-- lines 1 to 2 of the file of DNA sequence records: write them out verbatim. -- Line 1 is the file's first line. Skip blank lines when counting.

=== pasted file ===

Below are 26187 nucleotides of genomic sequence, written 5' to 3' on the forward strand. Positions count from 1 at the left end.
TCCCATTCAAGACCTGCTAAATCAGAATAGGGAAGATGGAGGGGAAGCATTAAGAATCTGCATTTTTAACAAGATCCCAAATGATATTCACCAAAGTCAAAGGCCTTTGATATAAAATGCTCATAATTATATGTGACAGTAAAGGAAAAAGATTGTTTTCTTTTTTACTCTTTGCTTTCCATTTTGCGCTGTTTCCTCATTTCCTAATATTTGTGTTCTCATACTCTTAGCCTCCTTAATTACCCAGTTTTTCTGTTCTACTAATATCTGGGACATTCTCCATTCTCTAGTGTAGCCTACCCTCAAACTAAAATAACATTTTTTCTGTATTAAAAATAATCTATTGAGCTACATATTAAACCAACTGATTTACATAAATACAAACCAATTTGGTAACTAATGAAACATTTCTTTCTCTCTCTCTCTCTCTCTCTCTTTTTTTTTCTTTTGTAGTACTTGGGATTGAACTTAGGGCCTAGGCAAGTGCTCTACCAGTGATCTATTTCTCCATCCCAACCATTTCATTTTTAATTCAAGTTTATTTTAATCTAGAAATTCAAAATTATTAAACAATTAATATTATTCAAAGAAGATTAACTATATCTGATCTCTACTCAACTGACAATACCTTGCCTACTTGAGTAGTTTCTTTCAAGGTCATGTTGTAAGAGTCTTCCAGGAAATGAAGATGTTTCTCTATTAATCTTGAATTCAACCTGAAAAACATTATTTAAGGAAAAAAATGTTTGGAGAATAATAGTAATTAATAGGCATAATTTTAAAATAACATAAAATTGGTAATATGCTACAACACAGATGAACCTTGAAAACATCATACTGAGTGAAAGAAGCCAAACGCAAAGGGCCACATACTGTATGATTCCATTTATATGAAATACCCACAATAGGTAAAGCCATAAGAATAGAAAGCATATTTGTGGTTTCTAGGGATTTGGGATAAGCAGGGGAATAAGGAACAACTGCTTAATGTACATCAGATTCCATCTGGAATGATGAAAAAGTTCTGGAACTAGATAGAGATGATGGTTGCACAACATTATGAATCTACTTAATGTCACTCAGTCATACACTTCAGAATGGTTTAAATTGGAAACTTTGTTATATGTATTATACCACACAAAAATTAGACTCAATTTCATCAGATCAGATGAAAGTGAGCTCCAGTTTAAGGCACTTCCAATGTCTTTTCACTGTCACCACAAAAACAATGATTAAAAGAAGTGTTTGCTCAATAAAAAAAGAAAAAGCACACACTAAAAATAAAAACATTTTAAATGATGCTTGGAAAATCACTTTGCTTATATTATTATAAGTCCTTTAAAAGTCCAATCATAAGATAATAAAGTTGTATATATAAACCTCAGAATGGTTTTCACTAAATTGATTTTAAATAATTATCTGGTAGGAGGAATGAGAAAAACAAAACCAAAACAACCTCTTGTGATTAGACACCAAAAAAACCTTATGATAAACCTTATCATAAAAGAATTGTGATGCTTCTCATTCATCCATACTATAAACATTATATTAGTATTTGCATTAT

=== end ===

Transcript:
Below are 26187 nucleotides of genomic sequence, written 5' to 3' on the forward strand. Positions count from 1 at the left end.
TCCCATTCAAGACCTGCTAAATCAGAATAGGGAAGATGGAGGGGAAGCATTAAGAATCTGCATTTTTAACAAGATCCCAAATGATATTCACCAAAGTCAAAGGCCTTTGATATAAAATGCTCATAATTATATGTGACAGTAAAGGAAAAAGATTGTTTTCTTTTTTACTCTTTGCTTTCCATTTTGCGCTGTTTCCTCATTTCCTAATATTTGTGTTCTCATACTCTTAGCCTCCTTAATTACCCAGTTTTTCTGTTCTACTAATATCTGGGACATTCTCCATTCTCTAGTGTAGCCTACCCTCAAACTAAAATAACATTTTTTCTGTATTAAAAATAATCTATTGAGCTACATATTAAACCAACTGATTTACATAAATACAAACCAATTTGGTAACTAATGAAACATTTCTTTCTCTCTCTCTCTCTCTCTCTCTTTTTTTTTCTTTTGTAGTACTTGGGATTGAACTTAGGGCCTAGGCAAGTGCTCTACCAGTGATCTATTTCTCCATCCCAACCATTTCATTTTTAATTCAAGTTTATTTTAATCTAGAAATTCAAAATTATTAAACAATTAATATTATTCAAAGAAGATTAACTATATCTGATCTCTACTCAACTGACAATACCTTGCCTACTTGAGTAGTTTCTTTCAAGGTCATGTTGTAAGAGTCTTCCAGGAAATGAAGATGTTTCTCTATTAATCTTGAATTCAACCTGAAAAACATTATTTAAGGAAAAAAATGTTTGGAGAATAATAGTAATTAATAGGCATAATTTTAAAATAACATAAAATTGGTAATATGCTACAACACAGATGAACCTTGAAAACATCATACTGAGTGAAAGAAGCCAAACGCAAAGGGCCACATACTGTATGATTCCATTTATATGAAATACCCACAATAGGTAAAGCCATAAGAATAGAAAGCATATTTGTGGTTTCTAGGGATTTGGGATAAGCAGGGGAATAAGGAACAACTGCTTAATGTACATCAGATTCCATCTGGAATGATGAAAAAGTTCTGGAACTAGATAGAGATGATGGTTGCACAACATTATGAATCTACTTAATGTCACTCAGTCATACACTTCAGAATGGTTTAAATTGGAAACTTTGTTATATGTATTATACCACACAAAAATTAGACTCAATTTCATCAGATCAGATGAAAGTGAGCTCCAGTTTAAGGCACTTCCAATGTCTTTTCACTGTCACCACAAAAACAATGATTAAAAGAAGTGTTTGCTCAATAAAAAAAGAAAAAGCACACACTAAAAATAAAAACATTTTAAATGATGCTTGGAAAATCACTTTGCTTATATTATTATAAGTCCTTTAAAAGTCCAATCATAAGATAATAAAGTTGTATATATAAACCTCAGAATGGTTTTCACTAAATTGATTTTAAATAATTATCTGGTAGGAGGAATGAGAAAAACAAAACCAAAACAACCTCTTGTGATTAGACACCAAAAAAACCTTATGATAAACCTTATCATAAAAGAATTGTGATGCTTCTCATTCATCCATACTATAAACATTATATTAGTATTTGCATTAT